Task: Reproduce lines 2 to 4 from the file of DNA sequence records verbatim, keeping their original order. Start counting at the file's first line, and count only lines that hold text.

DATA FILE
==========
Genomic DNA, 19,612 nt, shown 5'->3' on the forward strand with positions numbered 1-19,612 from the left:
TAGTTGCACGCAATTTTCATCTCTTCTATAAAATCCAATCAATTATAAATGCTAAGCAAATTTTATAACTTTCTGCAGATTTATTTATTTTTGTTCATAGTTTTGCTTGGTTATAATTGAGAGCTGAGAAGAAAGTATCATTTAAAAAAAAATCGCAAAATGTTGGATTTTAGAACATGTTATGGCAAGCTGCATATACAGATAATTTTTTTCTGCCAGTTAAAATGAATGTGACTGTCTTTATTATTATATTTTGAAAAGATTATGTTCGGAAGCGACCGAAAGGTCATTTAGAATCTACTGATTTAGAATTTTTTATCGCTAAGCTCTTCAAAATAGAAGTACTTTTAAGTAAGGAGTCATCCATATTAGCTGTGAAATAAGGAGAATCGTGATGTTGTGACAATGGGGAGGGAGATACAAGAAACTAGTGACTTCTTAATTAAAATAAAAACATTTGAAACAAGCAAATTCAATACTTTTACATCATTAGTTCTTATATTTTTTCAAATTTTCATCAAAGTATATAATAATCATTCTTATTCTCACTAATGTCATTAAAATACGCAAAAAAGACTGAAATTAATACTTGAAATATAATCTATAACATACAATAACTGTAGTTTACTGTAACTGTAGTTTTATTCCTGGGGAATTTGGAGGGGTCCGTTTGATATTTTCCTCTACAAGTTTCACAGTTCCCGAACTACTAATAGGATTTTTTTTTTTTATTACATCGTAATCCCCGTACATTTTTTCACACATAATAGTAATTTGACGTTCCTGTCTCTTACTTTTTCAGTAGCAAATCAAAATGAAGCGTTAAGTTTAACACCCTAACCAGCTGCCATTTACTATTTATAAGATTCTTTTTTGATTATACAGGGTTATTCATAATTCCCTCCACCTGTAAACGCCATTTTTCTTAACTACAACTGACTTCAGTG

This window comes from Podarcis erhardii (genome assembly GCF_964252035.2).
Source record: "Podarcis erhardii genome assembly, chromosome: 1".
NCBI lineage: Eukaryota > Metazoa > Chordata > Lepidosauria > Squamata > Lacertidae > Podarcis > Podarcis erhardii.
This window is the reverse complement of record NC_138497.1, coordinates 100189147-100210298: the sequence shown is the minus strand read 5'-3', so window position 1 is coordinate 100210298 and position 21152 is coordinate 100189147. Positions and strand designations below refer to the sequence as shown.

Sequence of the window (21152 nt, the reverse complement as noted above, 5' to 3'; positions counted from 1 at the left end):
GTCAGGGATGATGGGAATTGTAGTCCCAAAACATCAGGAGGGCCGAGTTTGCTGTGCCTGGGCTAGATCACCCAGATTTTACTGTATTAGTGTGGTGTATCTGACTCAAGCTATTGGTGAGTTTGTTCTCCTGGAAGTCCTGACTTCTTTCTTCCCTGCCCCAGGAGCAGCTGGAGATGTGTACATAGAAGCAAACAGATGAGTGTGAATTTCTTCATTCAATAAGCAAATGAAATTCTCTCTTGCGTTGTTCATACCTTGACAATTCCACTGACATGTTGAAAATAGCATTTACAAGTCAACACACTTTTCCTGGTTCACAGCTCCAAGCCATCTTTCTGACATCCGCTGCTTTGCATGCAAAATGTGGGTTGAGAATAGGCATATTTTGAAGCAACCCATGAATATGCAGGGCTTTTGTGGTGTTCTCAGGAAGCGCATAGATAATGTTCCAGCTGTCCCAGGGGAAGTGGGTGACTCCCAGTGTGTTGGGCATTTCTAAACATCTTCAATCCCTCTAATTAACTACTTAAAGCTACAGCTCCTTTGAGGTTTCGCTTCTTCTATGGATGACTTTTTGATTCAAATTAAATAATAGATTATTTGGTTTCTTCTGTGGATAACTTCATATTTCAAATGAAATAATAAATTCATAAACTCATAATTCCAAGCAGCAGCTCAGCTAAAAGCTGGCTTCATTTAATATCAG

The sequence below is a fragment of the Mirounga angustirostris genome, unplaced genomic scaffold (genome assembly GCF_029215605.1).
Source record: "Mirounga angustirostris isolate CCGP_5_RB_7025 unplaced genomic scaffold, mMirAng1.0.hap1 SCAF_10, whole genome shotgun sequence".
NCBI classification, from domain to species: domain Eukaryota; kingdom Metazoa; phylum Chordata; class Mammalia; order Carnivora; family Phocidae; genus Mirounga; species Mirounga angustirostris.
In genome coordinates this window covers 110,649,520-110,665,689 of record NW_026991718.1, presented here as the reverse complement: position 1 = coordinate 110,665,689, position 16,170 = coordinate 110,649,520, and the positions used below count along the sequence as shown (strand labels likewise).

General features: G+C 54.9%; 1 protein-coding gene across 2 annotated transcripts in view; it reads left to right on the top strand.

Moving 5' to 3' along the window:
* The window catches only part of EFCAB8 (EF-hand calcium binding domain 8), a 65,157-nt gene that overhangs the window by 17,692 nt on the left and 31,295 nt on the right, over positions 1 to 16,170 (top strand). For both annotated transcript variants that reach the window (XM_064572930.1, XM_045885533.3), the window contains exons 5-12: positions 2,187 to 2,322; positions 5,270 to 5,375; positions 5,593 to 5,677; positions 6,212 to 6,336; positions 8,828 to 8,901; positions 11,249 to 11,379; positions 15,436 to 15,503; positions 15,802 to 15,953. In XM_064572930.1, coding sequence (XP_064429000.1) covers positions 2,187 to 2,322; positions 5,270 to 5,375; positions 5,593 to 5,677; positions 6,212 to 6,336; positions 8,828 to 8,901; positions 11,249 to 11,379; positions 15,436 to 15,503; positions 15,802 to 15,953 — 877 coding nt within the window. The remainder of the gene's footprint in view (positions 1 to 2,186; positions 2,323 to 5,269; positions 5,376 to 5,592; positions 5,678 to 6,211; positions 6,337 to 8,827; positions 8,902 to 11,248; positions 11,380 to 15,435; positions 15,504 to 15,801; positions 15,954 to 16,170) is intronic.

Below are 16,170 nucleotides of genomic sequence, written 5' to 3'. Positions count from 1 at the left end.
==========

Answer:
TAGTTGCACGCAATTTTCATCTCTTCTATAAAATCCAATCAATTATAAATGCTAAGCAAATTTTATAACTTTCTGCAGATTTATTTATTTTTGTTCATAGTTTTGCTTGGTTATAATTGAGAGCTGAGAAGAAAGTATCATTTAAAAAAAAATCGCAAAATGTTGGATTTTAGAACATGTTATGGCAAGCTGCATATACAGATAATTTTTTTCTGCCAGTTAAAATGAATGTGACTGTCTTTATTATTATATTTTGAAAAGATTATGTTCGGAAGCGACCGAAAGGTCATTTAGAATCTACTGATTTAGAATTTTTTATCGCTAAGCTCTTCAAAATAGAAGTACTTTTAAGTAAGGAGTCATCCATATTAGCTGTGAAATAAGGAGAATCGTGATGTTGTGACAATGGGGAGGGAGATACAAGAAACTAGTGACTTCTTAATTAAAATAAAAACATTTGAAACAAGCAAATTCAATACTTTTACATCATTAGTTCTTATATTTTTTCAAATTTTCATCAAAGTATATAATAATCATTCTTATTCTCACTAATGTCATTAAAATACGCAAAAAAGACTGAAATTAATACTTGAAATATAATCTATAACATACAATAACTGTAGTTTACTGTAACTGTAGTTTTATTCCTGGGGAATTTGGAGGGGTCCGTTTGATATTTTCCTCTACAAGTTTCACAGTTCCCGAACTACTAATAGGATTTTTTTTTTTTATTACATCGTAATCCCCGTACATTTTTTCACACATAATAGTAATTTGACGTTCCTGTCTCTTACTTTTTCAGTAGCAAATCAAAATGAAGCGTTAAGTTTAACACCCTAACCAGCTGCCATTTACTATTTATAAGATTCTTTTTTGATTATACAGGGTTATTCATAATTCCCTCCACCTGTAAACGCCATTTTTCTTAACTACAACTGACTTCAGTG

This window comes from Podarcis erhardii (genome assembly GCF_964252035.2).
Source record: "Podarcis erhardii genome assembly, chromosome: 1".